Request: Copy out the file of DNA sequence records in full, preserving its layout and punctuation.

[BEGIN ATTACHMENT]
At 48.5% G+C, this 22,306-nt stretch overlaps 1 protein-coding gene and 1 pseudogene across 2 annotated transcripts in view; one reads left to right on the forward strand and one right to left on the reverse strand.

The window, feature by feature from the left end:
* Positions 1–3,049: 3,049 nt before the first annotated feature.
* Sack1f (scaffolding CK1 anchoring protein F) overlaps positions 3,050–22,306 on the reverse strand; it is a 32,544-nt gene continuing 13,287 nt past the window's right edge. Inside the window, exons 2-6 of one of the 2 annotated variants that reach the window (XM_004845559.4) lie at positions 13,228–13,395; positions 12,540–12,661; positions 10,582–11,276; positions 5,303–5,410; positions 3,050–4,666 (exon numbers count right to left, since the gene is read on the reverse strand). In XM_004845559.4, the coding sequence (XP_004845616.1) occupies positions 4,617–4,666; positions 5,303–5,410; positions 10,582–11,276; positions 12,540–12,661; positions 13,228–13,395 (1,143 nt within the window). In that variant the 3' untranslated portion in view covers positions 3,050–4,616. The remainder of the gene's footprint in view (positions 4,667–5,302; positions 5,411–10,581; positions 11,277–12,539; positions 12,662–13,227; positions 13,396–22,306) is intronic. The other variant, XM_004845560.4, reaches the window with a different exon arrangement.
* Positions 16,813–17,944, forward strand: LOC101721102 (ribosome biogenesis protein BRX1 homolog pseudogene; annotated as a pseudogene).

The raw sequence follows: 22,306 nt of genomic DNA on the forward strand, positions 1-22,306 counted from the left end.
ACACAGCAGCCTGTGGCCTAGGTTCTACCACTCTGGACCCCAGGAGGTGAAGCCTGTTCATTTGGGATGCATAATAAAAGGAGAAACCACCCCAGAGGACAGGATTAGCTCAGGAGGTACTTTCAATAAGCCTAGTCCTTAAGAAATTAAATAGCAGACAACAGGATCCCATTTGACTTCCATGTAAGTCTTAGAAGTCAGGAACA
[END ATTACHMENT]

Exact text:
At 48.5% G+C, this 22,306-nt stretch overlaps 1 protein-coding gene and 1 pseudogene across 2 annotated transcripts in view; one reads left to right on the forward strand and one right to left on the reverse strand.

The window, feature by feature from the left end:
* Positions 1–3,049: 3,049 nt before the first annotated feature.
* Sack1f (scaffolding CK1 anchoring protein F) overlaps positions 3,050–22,306 on the reverse strand; it is a 32,544-nt gene continuing 13,287 nt past the window's right edge. Inside the window, exons 2-6 of one of the 2 annotated variants that reach the window (XM_004845559.4) lie at positions 13,228–13,395; positions 12,540–12,661; positions 10,582–11,276; positions 5,303–5,410; positions 3,050–4,666 (exon numbers count right to left, since the gene is read on the reverse strand). In XM_004845559.4, the coding sequence (XP_004845616.1) occupies positions 4,617–4,666; positions 5,303–5,410; positions 10,582–11,276; positions 12,540–12,661; positions 13,228–13,395 (1,143 nt within the window). In that variant the 3' untranslated portion in view covers positions 3,050–4,616. The remainder of the gene's footprint in view (positions 4,667–5,302; positions 5,411–10,581; positions 11,277–12,539; positions 12,662–13,227; positions 13,396–22,306) is intronic. The other variant, XM_004845560.4, reaches the window with a different exon arrangement.
* Positions 16,813–17,944, forward strand: LOC101721102 (ribosome biogenesis protein BRX1 homolog pseudogene; annotated as a pseudogene).

The raw sequence follows: 22,306 nt of genomic DNA on the forward strand, positions 1-22,306 counted from the left end.
ACACAGCAGCCTGTGGCCTAGGTTCTACCACTCTGGACCCCAGGAGGTGAAGCCTGTTCATTTGGGATGCATAATAAAAGGAGAAACCACCCCAGAGGACAGGATTAGCTCAGGAGGTACTTTCAATAAGCCTAGTCCTTAAGAAATTAAATAGCAGACAACAGGATCCCATTTGACTTCCATGTAAGTCTTAGAAGTCAGGAACA